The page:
A Garden We Can All Share – The JK Community Farm

Aerial View of the JK Community Farm

This is the first year in decades that I haven’t had a vegetable garden. For most of my adult life, wherever I’ve lived, I found a patch of dirt and planted something. My favorite things to grow include tomatoes, peppers, salad greens, radishes, corn, and especially pumpkins.

But I moved in March of this year (with a little help from my friends at JK Moving). My wife I and left our home of 15 years and bought a house on the golf course. The point of the move was to spend less time mowing and more time playing golf. It’s kind of hard to admit, but at age 51, I just don’t have the strength and the energy I had through my 30s and 40s. Gardening was becoming more of an effort and a chore and less enjoyable.

But still, I feel that biological urge to plant things and tend to them. And as the never-ending winter of 2017-2018 finally gave way to spring and warm weather, I found myself looking around the new property, visualizing new garden beds. I filled the deck with potted plants and puttered in the few flower beds around the house. Still, it was an unsatisfying season. There is a yearning to grow things that I suspect will never go away.

Recently I found a terrific way to scratch that itch.

I had heard about the JK Community Farm earlier in the year. Founded by JK Moving Founder, President, and CEO Chuck Kuhn, the mission of the farm is to grow organic food and distribute it to those in need right here in Loudoun County. Although Loudoun County has been one of the most affluent counties in the world for most of the past two decades, there is still a shocking number of people locally who need help. I’ve always subscribed to the philosophy of “thinking globally and acting locally;” the JK Community Farm fits this mantra perfectly.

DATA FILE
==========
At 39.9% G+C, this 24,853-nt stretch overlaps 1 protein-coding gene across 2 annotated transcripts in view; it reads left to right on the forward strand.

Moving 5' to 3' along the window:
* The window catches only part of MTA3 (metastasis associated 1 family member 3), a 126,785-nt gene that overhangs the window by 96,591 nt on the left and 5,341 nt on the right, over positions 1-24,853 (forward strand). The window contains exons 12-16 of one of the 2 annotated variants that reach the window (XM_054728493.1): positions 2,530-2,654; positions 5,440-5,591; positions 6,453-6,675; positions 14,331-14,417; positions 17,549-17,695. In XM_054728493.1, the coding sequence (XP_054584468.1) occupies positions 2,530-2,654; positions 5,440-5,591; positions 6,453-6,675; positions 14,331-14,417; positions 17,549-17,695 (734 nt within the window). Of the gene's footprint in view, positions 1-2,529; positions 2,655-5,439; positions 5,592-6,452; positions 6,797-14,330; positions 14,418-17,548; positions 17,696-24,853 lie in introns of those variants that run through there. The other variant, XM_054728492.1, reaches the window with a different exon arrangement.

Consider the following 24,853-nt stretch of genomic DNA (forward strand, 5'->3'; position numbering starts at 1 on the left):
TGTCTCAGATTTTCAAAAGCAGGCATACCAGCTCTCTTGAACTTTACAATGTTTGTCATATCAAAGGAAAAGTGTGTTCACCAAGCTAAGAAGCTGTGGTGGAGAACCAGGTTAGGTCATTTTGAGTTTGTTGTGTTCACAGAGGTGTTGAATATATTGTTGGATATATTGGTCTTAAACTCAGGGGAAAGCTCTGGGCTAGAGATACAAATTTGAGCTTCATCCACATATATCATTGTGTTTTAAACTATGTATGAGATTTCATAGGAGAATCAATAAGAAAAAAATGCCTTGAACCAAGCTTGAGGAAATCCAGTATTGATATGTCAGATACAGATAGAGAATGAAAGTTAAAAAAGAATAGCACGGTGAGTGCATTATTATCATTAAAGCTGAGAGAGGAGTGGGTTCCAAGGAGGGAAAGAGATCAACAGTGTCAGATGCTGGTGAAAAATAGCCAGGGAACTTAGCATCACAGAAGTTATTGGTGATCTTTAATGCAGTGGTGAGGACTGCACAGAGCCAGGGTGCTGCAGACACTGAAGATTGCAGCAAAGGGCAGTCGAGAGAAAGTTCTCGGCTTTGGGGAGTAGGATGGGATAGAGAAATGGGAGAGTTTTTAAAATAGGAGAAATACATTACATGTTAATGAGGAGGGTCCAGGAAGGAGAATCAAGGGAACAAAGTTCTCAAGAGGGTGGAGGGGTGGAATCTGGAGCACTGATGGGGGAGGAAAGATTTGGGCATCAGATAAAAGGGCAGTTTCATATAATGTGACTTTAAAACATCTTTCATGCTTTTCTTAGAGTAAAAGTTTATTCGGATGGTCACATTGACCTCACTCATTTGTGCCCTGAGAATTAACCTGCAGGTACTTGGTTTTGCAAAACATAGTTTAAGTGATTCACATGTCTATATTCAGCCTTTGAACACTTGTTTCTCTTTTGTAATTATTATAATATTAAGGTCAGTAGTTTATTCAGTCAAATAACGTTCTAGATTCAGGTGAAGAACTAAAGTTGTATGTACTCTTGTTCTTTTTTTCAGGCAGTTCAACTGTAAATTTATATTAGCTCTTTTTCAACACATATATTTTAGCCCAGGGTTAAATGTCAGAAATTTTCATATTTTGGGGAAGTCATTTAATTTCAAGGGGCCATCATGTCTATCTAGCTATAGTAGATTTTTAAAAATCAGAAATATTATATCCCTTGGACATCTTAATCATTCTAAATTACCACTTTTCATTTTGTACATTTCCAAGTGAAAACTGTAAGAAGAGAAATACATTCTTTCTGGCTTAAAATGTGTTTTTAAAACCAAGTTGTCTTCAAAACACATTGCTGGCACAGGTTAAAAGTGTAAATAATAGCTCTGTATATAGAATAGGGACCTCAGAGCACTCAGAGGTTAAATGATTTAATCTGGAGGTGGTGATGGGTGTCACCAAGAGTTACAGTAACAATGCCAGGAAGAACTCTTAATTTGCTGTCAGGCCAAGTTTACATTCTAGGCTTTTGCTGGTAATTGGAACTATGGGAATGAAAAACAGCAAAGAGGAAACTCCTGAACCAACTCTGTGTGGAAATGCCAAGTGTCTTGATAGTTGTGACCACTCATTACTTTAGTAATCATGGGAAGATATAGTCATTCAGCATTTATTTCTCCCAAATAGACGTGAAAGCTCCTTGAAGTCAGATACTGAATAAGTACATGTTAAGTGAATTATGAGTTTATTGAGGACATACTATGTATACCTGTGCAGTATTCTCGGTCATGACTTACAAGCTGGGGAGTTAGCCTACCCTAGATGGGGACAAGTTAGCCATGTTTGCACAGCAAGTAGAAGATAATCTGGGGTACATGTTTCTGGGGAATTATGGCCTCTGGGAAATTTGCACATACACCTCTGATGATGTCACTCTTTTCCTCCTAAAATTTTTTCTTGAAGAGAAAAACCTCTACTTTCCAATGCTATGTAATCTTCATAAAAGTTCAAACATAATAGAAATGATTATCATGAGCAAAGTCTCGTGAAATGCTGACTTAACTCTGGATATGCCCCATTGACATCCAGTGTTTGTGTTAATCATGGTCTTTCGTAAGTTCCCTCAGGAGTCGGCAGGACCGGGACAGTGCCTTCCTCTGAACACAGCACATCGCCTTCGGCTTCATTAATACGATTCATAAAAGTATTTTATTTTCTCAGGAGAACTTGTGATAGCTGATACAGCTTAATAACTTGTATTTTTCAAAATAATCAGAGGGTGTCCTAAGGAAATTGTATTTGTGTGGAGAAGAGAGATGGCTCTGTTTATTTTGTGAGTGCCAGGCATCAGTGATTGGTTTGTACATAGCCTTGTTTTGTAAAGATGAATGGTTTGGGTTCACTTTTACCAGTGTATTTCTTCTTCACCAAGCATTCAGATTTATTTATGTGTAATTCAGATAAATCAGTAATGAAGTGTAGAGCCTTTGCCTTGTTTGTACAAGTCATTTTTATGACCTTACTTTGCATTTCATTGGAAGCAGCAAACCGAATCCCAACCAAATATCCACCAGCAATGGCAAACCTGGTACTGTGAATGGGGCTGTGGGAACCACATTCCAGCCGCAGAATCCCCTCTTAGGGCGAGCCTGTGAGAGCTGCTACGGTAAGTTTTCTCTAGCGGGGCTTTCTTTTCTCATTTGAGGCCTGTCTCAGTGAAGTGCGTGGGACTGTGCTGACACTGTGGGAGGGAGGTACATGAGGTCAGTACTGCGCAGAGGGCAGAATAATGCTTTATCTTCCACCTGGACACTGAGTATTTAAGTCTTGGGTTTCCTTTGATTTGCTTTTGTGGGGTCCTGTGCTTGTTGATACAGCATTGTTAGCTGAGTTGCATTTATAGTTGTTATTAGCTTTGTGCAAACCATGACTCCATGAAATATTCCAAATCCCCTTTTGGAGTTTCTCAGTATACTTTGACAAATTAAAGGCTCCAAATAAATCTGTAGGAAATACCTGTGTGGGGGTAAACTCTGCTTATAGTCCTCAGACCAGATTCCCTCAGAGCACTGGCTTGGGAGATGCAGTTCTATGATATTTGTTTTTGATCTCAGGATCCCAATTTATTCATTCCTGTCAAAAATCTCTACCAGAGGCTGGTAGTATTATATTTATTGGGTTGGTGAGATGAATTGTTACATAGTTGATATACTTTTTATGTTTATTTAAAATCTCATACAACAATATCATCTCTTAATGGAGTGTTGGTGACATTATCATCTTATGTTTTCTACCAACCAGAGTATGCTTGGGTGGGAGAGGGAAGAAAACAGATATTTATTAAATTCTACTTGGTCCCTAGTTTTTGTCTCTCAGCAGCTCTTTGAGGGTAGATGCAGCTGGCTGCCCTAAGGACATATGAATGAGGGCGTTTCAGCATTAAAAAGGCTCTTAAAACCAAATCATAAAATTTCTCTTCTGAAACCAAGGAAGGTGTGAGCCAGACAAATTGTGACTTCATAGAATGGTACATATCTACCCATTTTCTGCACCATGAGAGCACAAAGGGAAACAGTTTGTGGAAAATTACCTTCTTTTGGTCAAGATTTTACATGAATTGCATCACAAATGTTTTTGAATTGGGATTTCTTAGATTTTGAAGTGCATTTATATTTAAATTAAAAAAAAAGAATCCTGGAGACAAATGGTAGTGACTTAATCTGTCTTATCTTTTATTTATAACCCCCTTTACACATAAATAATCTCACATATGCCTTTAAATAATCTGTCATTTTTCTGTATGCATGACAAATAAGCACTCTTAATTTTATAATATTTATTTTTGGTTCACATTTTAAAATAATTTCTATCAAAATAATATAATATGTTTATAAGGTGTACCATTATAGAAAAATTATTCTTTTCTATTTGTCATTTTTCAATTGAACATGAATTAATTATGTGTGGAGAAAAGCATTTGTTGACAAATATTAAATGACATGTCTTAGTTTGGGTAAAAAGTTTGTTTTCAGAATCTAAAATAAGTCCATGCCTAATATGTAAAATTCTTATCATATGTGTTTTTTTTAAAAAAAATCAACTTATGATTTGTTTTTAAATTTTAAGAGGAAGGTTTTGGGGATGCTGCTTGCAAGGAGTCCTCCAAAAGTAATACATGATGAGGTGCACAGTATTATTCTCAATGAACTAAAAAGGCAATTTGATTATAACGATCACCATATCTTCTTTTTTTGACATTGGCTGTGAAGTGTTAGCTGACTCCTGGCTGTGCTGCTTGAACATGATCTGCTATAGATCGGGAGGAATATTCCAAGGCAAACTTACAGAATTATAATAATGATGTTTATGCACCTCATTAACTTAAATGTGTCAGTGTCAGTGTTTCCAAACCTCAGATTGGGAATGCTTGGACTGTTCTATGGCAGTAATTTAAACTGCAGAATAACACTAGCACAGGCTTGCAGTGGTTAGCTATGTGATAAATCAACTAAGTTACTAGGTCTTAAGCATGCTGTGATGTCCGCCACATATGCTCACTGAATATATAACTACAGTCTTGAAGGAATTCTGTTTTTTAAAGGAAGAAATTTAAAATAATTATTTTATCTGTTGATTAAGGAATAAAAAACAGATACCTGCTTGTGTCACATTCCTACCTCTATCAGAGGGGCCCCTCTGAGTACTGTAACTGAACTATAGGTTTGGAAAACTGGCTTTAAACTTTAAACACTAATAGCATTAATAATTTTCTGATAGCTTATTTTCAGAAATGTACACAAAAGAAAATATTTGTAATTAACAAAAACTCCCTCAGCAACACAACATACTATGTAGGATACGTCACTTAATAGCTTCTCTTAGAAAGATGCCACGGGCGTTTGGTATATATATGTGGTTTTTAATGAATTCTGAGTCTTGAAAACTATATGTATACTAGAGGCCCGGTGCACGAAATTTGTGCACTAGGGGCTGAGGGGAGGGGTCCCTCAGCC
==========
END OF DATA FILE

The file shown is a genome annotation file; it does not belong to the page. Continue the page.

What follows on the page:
How to Volunteer – It Couldn’t Be Easier

Last week I finally decided that I could spare some time to visit the farm and pitch in. I visited the JK Community Farm website and clicked on the link to volunteer. It was really easy to see the times when volunteers were needed. Time-slots are broken down into three-hour shifts, which I found very appealing. I signed up for a spot from 9 am – noon on Saturday. I looked forward to the shift all week, and I confess that I told everyone I talked to about the good deeds I had planned for the weekend. My wife was convinced that I would end up bailing out and sleeping in, but I was truly committed to seeing it through.

It’s an Amazing Feeling to Be Part of the JK Community Farm

Levi Smith – Volunteer

I’m going to save the details of my first day as a volunteer for another blog post. There is so much to say about what’s happening there and how it affected me personally. What I will tell you is that it was the experience of a lifetime. I got some great exercise, a lot of sun, and met some amazing people. My small contribution to a big effort made me feel good about myself at a level that is all too rare.

 

More to Come

After re-planting and completely weeding rows #4 and #6, it is my firm intent to return often and check on the progress of the 180 lettuce plants I put into the soil. Although I don’t have my own garden this year, I will still be enjoying that incredible feeling you get from planting something and watching it transform into a harvest with little more than water and sunshine.

If you are a fellow gardener, especially one like me who currently does not have a plot to tend, I urge you to join me at the JK Community Farm. It’s a garden we all can share.

 

Check back next week to find out more about my day at the Farm!

One comment

  1. Very Proud of you. I am truly glad you got the opportunity to grow in another aspect of your life.

    Well done young man!

    Coach Waters

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